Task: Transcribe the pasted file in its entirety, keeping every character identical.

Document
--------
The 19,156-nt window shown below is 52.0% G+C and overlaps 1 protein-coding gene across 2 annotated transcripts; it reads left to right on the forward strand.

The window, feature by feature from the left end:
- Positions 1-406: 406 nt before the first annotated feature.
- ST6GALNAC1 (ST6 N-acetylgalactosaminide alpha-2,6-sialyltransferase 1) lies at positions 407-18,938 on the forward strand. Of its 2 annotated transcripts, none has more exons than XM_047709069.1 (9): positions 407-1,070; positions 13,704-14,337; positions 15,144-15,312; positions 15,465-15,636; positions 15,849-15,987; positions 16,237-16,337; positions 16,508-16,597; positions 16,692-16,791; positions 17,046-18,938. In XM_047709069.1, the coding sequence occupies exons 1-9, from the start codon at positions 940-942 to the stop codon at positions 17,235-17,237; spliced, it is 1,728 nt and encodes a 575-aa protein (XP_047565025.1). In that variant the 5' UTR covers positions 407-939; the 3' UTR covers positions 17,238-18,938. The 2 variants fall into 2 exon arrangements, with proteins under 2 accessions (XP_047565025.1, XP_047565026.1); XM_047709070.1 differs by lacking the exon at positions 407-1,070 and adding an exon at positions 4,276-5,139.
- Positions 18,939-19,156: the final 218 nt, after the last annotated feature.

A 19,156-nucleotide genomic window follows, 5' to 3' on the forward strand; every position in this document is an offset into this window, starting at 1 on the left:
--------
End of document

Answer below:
The 19,156-nt window shown below is 52.0% G+C and overlaps 1 protein-coding gene across 2 annotated transcripts; it reads left to right on the forward strand.

The window, feature by feature from the left end:
- Positions 1-406: 406 nt before the first annotated feature.
- ST6GALNAC1 (ST6 N-acetylgalactosaminide alpha-2,6-sialyltransferase 1) lies at positions 407-18,938 on the forward strand. Of its 2 annotated transcripts, none has more exons than XM_047709069.1 (9): positions 407-1,070; positions 13,704-14,337; positions 15,144-15,312; positions 15,465-15,636; positions 15,849-15,987; positions 16,237-16,337; positions 16,508-16,597; positions 16,692-16,791; positions 17,046-18,938. In XM_047709069.1, the coding sequence occupies exons 1-9, from the start codon at positions 940-942 to the stop codon at positions 17,235-17,237; spliced, it is 1,728 nt and encodes a 575-aa protein (XP_047565025.1). In that variant the 5' UTR covers positions 407-939; the 3' UTR covers positions 17,238-18,938. The 2 variants fall into 2 exon arrangements, with proteins under 2 accessions (XP_047565025.1, XP_047565026.1); XM_047709070.1 differs by lacking the exon at positions 407-1,070 and adding an exon at positions 4,276-5,139.
- Positions 18,939-19,156: the final 218 nt, after the last annotated feature.

A 19,156-nucleotide genomic window follows, 5' to 3' on the forward strand; every position in this document is an offset into this window, starting at 1 on the left: